Let It Roll Down

By Tom Airey, Editor, RadicalDiscipleship.Net

The 1st of a two-day report from Detroit.
Rats and roaches live by competition under the laws of supply and demand. It is the privilege of human beings to live under the laws of justice and mercy.
Wendell Berry

A couple of weeks ago, less than 48 hours from the time we moved in to Southwest Detroit, my wife and I visited the water payment station on the west side. When we arrived, about a hundred people (every single one of them African-American!) were lined up to make payments or inquire about a payment plan. Each and every one of them were there because the Detroit Water & Sewage Department had sent them notices that their water would be shut off if they did not pay their bills in full or work out a water payment plan with the city within the week.

I met Rafael who inherited his home a year ago, along with the $1000 in water bills. He has watched his water bill dramatically rise over the past few months and he now owes more than $2000 on it. He can’t afford the payment, nor does he have enough for the 10% down payment. He gave his address, hoping to arrange something with DWSD, sitting on the curb waiting to be called into the building on that humid 93-degree afternoon. The security guard told me that he would need to come up with at least 10% by September 3. Or else.

This water business in Detroit is filled with painful irony for Lindsay & I, suburban refugees from Southern California. Our native land, 2500 miles away, is in the throes of horrific drought. Precipitation has been virtually non-existent these past few years. Rivers, lakes & reservoirs are drying up quickly. However, you wouldn’t know it if you took a walk through our old neighborhood in Orange County. Lush lawns. Clean cars. Long showers. Swimming pools. Residents hosing down driveways!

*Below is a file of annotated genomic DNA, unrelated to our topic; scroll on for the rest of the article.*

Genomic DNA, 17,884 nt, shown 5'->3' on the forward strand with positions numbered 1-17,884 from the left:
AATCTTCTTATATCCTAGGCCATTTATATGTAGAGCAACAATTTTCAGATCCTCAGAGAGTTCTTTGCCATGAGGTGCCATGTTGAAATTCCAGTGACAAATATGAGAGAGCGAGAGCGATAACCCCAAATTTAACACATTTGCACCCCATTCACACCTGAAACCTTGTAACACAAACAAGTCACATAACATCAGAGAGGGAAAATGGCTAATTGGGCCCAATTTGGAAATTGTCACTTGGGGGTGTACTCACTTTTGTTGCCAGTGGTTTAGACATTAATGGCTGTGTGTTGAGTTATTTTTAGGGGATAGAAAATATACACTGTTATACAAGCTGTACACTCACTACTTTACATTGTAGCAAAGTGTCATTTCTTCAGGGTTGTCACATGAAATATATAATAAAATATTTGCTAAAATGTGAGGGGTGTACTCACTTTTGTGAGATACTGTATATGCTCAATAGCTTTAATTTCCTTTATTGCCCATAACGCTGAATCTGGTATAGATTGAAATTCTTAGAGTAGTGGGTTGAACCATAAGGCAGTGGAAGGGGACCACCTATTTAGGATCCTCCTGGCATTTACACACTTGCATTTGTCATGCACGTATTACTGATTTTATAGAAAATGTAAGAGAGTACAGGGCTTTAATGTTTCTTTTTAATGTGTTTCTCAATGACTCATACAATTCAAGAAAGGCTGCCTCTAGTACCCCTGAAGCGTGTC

To add further insult to injury, the residents of South Orange County, with a 2.1% African-American population, have long been committed to an ideology that boasts of the laws of supply & demand that will lead us all to the Promised Land. Yet, with a supply of water that has been dwindling rapidly, few pay heed to voluntary conservation efforts as the price of water remains inexpensive (living off a “modest” public school teacher’s salary, we paid less than 2% of our income on our water, gas & electric combined).

Meanwhile, out here in the Rouge River Watershed, smack dab in the middle of a region that contains 20% of fresh water reserves on the entire globe (supply!), residents endure harsh rate hikes & shut-offs, while corporate clients, with lawyers in tow, have the luxury of delaying their payments to contest their water debt in the tens of thousands.

Indeed, the city of Detroit, struggling through bankruptcy, must creatively figure out how to pay her bills. But justice & mercy demand that we never do this on the backs of those struggling to survive, as the EPA declared 40 years ago (that no resident of this nation ought to be charged more than 2.5% of their income for water). Christian communities, in both urban & suburban contexts, ought to verbally stand behind the EPA’s standard because it is, at the very least, what biblical justice (in regards to natural resources) calls for.

From manna in the wilderness to the command to care for the orphan, the widow and the immigrant (or “the least of these”) to bread broken & shared and wine poured out for all, God is defined as the One who provides abundantly for all, commanding that those who claim God’s name do the same. Radical discipleship, in a land flowing with milk & honey, calls us to repent of a capitalist mindset (where there are inevitably winners and losers) to be converted into a people who tirelessly advocate for a system that works for everybody.

In addition, the insidious racial component of how water is distributed must be confronted. When more than 95% of the folks at the water payment lines and at the soup kitchen are of a darker hue, we’ve got a severe moral malady. What we are witnessing, and what so many are suffering, in Detroit is a Jim Crow water infrastructure, in addition to perpetual de facto segregation in public education, transportation, jobs, health care and healthy food.

2500 years ago, in a land far away, the prophet Amos demanded that “justice roll down like water,” a refrain Dr. King consistently echoed 50 years ago in our own country. Unfortunately, Orange County, CA & Detroit, MI are exhibits A & B, showing just how little justice is actually rolling down in regards to water.

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